Thursday, December 11, 2008

Thursday Review: Rivers in Motion DVD

Thursday Review: Rivers in Motion DVD

We don't often have the opportunity to review DVDs on this web site, so when one was recently sent to us we were happy to pop it into the DVD player, relax in a comfy chair, and take in the glory that is 42" of flatscreen goodness.

The problem with High Definition is obvious for anyone who owns an HD player and TV. It enhances flaws (our poor local anchorwoman, for example, is just so covered in make-up now that is borders on the obscene). So while it magnifies the beauty of a PBS Nature documentary, it also makes any mistakes stick out like the proverbial square in the social circle.

The DVD in question is one in a series released by Dry Fly Media called "Rivers in Motion." As the web site describes the series better than I can, I'll give you a description in their words:

In our Rivers in Motion series we’ve captured the essence of some of the great rivers in the west on very high quality video along with a carefully rendered recording of the sounds of the river. Captured and processed with a 24 frame-per-second technique the videos have a feel of 16 mm film about them.

The one I previewed was on the Missouri River and contained 11 river scenes covering 86 minutes of material. The scenes ranged from the confluence of the Sun River to Pelican Point.

So what to make of a video which is basically 11 different shots with a stationary camera of a river with a separately recorded sound track? I began playing this after a very stressful day (it IS final's week here at the university which means lots of desperate students), and I guess it is a telling sign of the times that in the first five minutes of watching the water flow from above in the first scene I grew restless. I guess the problem with the first scene was that there was little about it that made it unique to the Missouri River.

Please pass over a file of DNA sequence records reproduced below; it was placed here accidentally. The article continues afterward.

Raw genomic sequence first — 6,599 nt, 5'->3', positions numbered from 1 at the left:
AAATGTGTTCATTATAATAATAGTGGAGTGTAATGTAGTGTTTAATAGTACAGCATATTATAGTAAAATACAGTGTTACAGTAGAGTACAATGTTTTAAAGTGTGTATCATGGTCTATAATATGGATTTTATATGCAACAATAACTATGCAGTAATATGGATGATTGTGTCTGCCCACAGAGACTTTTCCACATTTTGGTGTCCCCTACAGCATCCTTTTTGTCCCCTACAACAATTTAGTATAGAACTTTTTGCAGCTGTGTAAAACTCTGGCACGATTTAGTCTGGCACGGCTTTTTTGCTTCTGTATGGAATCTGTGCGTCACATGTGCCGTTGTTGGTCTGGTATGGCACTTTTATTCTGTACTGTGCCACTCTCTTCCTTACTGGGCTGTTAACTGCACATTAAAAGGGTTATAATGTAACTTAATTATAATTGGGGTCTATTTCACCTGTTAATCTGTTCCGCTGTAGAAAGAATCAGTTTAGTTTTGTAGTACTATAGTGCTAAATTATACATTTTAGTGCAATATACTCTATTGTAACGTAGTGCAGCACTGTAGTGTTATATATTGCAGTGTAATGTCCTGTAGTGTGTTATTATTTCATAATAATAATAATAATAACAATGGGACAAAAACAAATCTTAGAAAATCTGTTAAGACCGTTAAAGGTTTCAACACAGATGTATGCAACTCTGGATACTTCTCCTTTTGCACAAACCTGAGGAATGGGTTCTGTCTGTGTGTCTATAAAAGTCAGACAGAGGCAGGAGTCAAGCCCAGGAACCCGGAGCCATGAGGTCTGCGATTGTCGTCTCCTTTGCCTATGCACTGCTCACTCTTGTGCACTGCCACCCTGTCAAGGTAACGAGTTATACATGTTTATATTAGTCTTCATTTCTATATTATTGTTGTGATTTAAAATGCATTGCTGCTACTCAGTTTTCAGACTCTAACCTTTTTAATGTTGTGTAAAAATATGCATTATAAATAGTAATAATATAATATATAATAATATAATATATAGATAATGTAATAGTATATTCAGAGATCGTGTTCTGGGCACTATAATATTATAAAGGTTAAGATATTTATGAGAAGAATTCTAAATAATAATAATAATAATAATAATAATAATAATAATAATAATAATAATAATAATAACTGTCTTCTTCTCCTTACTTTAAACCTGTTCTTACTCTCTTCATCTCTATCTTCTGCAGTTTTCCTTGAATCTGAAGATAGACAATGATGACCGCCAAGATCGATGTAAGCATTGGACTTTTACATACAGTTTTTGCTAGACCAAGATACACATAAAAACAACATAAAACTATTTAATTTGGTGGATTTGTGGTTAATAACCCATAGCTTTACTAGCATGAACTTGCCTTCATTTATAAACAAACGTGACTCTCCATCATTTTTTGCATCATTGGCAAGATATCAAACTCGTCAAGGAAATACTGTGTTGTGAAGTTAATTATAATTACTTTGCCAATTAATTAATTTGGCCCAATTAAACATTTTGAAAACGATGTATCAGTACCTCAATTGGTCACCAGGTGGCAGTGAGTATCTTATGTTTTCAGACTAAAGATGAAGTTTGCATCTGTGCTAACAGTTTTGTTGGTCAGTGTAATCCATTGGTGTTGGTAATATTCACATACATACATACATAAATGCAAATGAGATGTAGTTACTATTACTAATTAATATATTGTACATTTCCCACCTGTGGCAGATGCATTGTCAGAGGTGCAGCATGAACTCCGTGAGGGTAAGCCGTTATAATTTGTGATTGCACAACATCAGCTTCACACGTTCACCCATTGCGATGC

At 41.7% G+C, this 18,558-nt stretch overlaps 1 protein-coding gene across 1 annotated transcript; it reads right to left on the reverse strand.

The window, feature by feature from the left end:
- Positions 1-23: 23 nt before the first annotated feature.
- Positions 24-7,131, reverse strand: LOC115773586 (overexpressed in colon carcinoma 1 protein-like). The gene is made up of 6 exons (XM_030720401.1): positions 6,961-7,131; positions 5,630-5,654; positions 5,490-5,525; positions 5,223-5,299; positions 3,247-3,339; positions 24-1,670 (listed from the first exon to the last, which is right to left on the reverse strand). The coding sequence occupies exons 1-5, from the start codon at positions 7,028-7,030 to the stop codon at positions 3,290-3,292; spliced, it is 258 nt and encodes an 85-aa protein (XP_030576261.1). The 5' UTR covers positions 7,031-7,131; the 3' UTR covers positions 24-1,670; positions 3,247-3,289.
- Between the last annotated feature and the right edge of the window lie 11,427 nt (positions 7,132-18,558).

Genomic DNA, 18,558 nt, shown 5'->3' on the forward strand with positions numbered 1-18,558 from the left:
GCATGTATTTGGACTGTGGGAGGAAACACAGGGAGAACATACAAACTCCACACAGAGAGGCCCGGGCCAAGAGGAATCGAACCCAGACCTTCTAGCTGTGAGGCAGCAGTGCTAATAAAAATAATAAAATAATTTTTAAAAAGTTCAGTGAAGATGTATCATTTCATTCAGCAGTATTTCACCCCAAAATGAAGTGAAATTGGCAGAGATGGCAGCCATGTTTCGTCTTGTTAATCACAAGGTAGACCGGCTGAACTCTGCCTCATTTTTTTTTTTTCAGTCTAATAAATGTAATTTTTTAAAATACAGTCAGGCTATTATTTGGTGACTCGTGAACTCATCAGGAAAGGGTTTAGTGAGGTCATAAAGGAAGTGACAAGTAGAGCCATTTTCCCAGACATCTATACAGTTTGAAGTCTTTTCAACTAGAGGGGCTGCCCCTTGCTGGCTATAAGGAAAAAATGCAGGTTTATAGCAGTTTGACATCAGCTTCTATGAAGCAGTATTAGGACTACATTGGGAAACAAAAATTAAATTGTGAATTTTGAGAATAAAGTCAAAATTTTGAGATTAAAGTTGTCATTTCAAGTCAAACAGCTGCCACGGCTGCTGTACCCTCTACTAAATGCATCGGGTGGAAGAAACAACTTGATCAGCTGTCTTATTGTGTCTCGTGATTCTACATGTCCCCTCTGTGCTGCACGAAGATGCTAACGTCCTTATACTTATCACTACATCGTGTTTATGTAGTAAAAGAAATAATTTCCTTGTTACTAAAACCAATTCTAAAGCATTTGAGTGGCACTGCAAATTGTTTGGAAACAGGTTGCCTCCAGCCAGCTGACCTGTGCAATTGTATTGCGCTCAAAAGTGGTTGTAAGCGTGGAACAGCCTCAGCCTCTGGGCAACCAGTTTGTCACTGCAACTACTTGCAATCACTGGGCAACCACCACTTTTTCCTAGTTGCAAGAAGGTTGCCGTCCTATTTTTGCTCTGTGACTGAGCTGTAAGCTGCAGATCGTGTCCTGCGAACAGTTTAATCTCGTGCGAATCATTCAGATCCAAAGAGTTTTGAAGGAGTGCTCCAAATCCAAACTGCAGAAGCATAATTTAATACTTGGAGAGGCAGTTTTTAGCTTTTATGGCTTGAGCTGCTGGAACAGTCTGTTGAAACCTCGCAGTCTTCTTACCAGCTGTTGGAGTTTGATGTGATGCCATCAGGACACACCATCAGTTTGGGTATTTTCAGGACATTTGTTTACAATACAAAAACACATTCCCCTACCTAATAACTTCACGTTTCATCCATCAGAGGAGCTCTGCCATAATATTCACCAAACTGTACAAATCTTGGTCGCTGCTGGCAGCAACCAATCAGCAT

Despite this, however, I began to realize something: my stress level began to slowly ebb. As I moved from scene to scene of the famed Big Muddy, it became an enjoyable experience. Imagine that. Just watching water flow was a remedy for a stressful day. When the DVD finished (a bit garishly with a herd of mule deer) it had achieved, at least for me, its prime purpose. I was far less stressed out than when it began.

The production quality of Rivers in Motion: The Missouri is good but not high definition. It does, as the makers claim, make it feel like a 16 mm movie. However, as HD cameras are coming down in price I wonder if future volumes might indeed be offered in glorious 1080i. The only feature than bothered me a bit was the fact that some of the glorious nature scenes were intruded upon by human beings. This is of course a minor quibble, but I found several points where I was distracted by, for example, a car passing far away in the background, or in later scenes, float anglers and boats passing down river. I guess I just wanted to imagine I was alone on the Missouri, as unrealistic as that may seem.

I think Rivers in Motion: The Missouri would be recommended for dedicated anglers who wish a respite from a long day, for those whose nights are filled with dreams of fishing, and anyone who loves rivers. They are priced at $19.95 and available directly from the makers, Dry Fly Media.

-- Dr. Todd

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